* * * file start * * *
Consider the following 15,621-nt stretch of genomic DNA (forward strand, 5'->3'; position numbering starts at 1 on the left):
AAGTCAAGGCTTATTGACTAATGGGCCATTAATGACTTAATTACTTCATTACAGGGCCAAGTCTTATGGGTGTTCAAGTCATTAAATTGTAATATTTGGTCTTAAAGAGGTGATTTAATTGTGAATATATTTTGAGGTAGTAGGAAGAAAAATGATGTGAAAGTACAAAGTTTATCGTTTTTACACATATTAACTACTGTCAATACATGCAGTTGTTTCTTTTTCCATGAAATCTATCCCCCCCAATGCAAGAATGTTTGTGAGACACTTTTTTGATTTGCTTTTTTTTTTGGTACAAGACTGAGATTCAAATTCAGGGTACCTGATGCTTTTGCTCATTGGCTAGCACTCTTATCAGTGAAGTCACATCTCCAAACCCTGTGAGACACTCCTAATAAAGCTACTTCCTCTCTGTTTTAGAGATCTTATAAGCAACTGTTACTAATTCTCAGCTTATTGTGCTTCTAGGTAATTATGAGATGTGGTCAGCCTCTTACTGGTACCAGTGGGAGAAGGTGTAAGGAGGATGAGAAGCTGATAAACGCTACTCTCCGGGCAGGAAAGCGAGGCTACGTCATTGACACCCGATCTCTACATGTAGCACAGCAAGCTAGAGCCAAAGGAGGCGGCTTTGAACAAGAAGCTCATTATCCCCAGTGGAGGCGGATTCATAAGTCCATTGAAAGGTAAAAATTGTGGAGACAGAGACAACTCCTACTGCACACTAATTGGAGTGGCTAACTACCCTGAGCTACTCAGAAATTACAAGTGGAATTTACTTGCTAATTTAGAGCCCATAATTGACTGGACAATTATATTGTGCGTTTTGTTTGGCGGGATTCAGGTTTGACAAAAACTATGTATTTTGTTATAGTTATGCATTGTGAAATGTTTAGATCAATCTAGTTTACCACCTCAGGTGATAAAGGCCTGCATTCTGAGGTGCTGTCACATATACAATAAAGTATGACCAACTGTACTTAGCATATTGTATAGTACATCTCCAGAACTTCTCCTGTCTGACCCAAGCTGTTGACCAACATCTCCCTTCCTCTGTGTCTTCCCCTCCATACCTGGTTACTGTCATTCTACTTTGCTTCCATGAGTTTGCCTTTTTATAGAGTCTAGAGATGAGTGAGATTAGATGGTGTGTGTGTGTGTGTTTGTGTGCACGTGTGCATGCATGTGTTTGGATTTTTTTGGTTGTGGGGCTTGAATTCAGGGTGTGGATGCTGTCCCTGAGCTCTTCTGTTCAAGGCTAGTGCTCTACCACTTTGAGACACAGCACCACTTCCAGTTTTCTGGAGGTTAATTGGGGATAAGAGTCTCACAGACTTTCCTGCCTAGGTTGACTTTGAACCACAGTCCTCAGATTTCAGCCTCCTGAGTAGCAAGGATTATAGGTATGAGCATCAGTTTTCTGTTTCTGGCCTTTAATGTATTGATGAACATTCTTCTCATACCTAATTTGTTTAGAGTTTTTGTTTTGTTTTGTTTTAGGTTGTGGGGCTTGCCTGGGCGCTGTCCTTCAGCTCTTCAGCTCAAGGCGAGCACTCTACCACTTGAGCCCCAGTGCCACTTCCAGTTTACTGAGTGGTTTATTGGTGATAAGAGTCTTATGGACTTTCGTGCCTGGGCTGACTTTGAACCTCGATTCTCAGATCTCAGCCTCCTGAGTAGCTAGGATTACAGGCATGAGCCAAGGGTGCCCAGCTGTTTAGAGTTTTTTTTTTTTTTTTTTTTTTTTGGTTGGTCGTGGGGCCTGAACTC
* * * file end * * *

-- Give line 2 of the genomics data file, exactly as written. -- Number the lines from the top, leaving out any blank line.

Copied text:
AAGTCAAGGCTTATTGACTAATGGGCCATTAATGACTTAATTACTTCATTACAGGGCCAAGTCTTATGGGTGTTCAAGTCATTAAATTGTAATATTTGGTCTTAAAGAGGTGATTTAATTGTGAATATATTTTGAGGTAGTAGGAAGAAAAATGATGTGAAAGTACAAAGTTTATCGTTTTTACACATATTAACTACTGTCAATACATGCAGTTGTTTCTTTTTCCATGAAATCTATCCCCCCCAATGCAAGAATGTTTGTGAGACACTTTTTTGATTTGCTTTTTTTTTTGGTACAAGACTGAGATTCAAATTCAGGGTACCTGATGCTTTTGCTCATTGGCTAGCACTCTTATCAGTGAAGTCACATCTCCAAACCCTGTGAGACACTCCTAATAAAGCTACTTCCTCTCTGTTTTAGAGATCTTATAAGCAACTGTTACTAATTCTCAGCTTATTGTGCTTCTAGGTAATTATGAGATGTGGTCAGCCTCTTACTGGTACCAGTGGGAGAAGGTGTAAGGAGGATGAGAAGCTGATAAACGCTACTCTCCGGGCAGGAAAGCGAGGCTACGTCATTGACACCCGATCTCTACATGTAGCACAGCAAGCTAGAGCCAAAGGAGGCGGCTTTGAACAAGAAGCTCATTATCCCCAGTGGAGGCGGATTCATAAGTCCATTGAAAGGTAAAAATTGTGGAGACAGAGACAACTCCTACTGCACACTAATTGGAGTGGCTAACTACCCTGAGCTACTCAGAAATTACAAGTGGAATTTACTTGCTAATTTAGAGCCCATAATTGACTGGACAATTATATTGTGCGTTTTGTTTGGCGGGATTCAGGTTTGACAAAAACTATGTATTTTGTTATAGTTATGCATTGTGAAATGTTTAGATCAATCTAGTTTACCACCTCAGGTGATAAAGGCCTGCATTCTGAGGTGCTGTCACATATACAATAAAGTATGACCAACTGTACTTAGCATATTGTATAGTACATCTCCAGAACTTCTCCTGTCTGACCCAAGCTGTTGACCAACATCTCCCTTCCTCTGTGTCTTCCCCTCCATACCTGGTTACTGTCATTCTACTTTGCTTCCATGAGTTTGCCTTTTTATAGAGTCTAGAGATGAGTGAGATTAGATGGTGTGTGTGTGTGTGTTTGTGTGCACGTGTGCATGCATGTGTTTGGATTTTTTTGGTTGTGGGGCTTGAATTCAGGGTGTGGATGCTGTCCCTGAGCTCTTCTGTTCAAGGCTAGTGCTCTACCACTTTGAGACACAGCACCACTTCCAGTTTTCTGGAGGTTAATTGGGGATAAGAGTCTCACAGACTTTCCTGCCTAGGTTGACTTTGAACCACAGTCCTCAGATTTCAGCCTCCTGAGTAGCAAGGATTATAGGTATGAGCATCAGTTTTCTGTTTCTGGCCTTTAATGTATTGATGAACATTCTTCTCATACCTAATTTGTTTAGAGTTTTTGTTTTGTTTTGTTTTAGGTTGTGGGGCTTGCCTGGGCGCTGTCCTTCAGCTCTTCAGCTCAAGGCGAGCACTCTACCACTTGAGCCCCAGTGCCACTTCCAGTTTACTGAGTGGTTTATTGGTGATAAGAGTCTTATGGACTTTCGTGCCTGGGCTGACTTTGAACCTCGATTCTCAGATCTCAGCCTCCTGAGTAGCTAGGATTACAGGCATGAGCCAAGGGTGCCCAGCTGTTTAGAGTTTTTTTTTTTTTTTTTTTTTTTTGGTTGGTCGTGGGGCCTGAACTC